Ovarian Cancer Linked To Obesity, New Study Says

Ovarian cancer risk increases with excessive body fat, according to a new study by the Rutgers Cancer Institute of New Jersey.

The study discovered that a 6 percent increase in the risk of getting ovarian cancer was observed with a 5 point increase in the Body Mass Index (BMI) of a woman.

This groundbreaking study was one of the first to consider obesity as a possible cause for the occurrence of ovarian cancer.

However, the researchers emphasize that as far as the data shows, there is only a correlation between the two variables. No causal relationship has been established between obesity and ovarian cancer.

The researchers also found out that although a BMI of 25 is already considered overweight, women with BMI of 30 and above had the highest risk of developing ovarian cancer.

Moreover, overweight women who are also taller than average are seen to have a higher chance of developing ovarian cancer. It is unclear to the researchers how tallness plays a role in the risk of ovarian cancer.

According to Health Magazine, the researchers believe that the study sends one single important message: live healthier.

Elisa Bandera, associate professor of epidemiology at Rutgers say that efforts to prevent cancer should start as early in life as possible, not just during adulthood. Families, and not just individuals, should take a collaborative effort to prevent cancer risk factors and encourage healthy lifestyle.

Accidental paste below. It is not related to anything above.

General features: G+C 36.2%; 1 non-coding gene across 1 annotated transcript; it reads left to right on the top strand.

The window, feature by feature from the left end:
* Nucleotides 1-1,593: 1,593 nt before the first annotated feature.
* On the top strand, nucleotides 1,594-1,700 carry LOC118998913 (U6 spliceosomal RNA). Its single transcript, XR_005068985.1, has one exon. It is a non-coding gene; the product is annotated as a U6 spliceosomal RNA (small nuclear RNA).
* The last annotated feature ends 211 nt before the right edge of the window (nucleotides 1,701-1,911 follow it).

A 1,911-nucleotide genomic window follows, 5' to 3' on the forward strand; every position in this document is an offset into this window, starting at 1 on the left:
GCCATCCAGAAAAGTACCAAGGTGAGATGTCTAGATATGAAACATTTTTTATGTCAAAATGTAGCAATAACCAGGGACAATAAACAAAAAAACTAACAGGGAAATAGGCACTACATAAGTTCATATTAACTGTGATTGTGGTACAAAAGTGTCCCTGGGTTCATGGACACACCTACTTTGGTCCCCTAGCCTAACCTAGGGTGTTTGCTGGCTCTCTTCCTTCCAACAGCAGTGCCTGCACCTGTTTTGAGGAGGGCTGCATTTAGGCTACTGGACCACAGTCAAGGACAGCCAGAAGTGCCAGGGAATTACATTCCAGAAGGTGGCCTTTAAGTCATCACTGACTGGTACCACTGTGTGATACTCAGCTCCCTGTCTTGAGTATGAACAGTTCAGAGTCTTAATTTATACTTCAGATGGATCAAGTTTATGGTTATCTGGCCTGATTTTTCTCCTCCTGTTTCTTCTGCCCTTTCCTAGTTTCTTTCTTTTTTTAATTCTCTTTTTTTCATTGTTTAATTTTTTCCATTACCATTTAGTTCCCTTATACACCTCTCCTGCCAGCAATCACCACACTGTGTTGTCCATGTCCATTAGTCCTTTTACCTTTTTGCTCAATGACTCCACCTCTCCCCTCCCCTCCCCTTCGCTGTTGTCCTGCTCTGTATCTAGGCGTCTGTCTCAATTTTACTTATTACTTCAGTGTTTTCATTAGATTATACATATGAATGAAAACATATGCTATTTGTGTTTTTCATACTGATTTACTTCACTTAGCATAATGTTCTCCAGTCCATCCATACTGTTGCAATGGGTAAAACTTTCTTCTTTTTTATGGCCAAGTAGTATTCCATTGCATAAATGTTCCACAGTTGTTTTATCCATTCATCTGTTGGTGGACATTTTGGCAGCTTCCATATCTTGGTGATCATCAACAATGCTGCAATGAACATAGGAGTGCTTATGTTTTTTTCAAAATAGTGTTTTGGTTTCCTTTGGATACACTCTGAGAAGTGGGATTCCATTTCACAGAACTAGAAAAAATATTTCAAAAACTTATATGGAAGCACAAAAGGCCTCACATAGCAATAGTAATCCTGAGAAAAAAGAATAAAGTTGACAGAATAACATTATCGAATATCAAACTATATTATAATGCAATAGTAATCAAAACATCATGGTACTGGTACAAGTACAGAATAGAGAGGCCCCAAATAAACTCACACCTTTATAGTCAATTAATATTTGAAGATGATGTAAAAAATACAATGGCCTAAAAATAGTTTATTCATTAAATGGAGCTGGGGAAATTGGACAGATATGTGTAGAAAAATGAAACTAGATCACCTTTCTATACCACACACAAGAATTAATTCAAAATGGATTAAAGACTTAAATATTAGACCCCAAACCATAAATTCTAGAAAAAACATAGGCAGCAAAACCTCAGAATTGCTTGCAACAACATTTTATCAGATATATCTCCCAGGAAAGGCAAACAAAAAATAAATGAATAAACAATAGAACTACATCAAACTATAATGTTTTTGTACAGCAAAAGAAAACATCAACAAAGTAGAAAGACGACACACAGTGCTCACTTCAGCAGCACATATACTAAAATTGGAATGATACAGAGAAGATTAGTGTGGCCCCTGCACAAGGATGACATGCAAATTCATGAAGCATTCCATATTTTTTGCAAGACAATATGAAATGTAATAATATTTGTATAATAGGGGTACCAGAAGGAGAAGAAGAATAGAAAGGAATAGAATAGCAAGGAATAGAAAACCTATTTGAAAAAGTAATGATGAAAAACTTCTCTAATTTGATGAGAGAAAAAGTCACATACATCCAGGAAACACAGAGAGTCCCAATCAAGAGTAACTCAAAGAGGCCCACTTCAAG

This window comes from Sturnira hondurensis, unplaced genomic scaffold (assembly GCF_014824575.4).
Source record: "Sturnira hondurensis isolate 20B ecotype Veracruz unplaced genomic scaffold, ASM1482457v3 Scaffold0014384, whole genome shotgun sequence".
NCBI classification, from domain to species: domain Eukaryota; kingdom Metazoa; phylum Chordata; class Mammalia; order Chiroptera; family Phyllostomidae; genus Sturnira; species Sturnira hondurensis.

A healthy weight may be able to prevent some form of cancers, says Bandera.

Samantha Heller, a dietitian who was not involved in the study, says she was not surprised by the recent findings.

According to her, an excess of fat cells “knocks off the body’s delicate balance of health” which can lead to imbalances in the body that increase the risk of growing cancer cells.

Heller, a clinical nutrition coordinator at the Center for Cancer Care in Connecticut, adds that as much as 95 percent of cancers can be prevented by healthy lifestyle and nutritious diet.

Ovarian cancer is the fifth leading cause of death in the United States. It is also one of the most difficult cancers to diagnose.

A June article by the Inquisitr reported that talcum powder, commonly found in baby powder and makeup, is also linked to ovarian cancer risk.

The American Cancer Society estimates that 21,980 women will be diagnosed with ovarian cancer in 2014.

They also estimate that about 14,290 women will die from ovarian cancer this year.

[Image from Tony Alter via Flickr]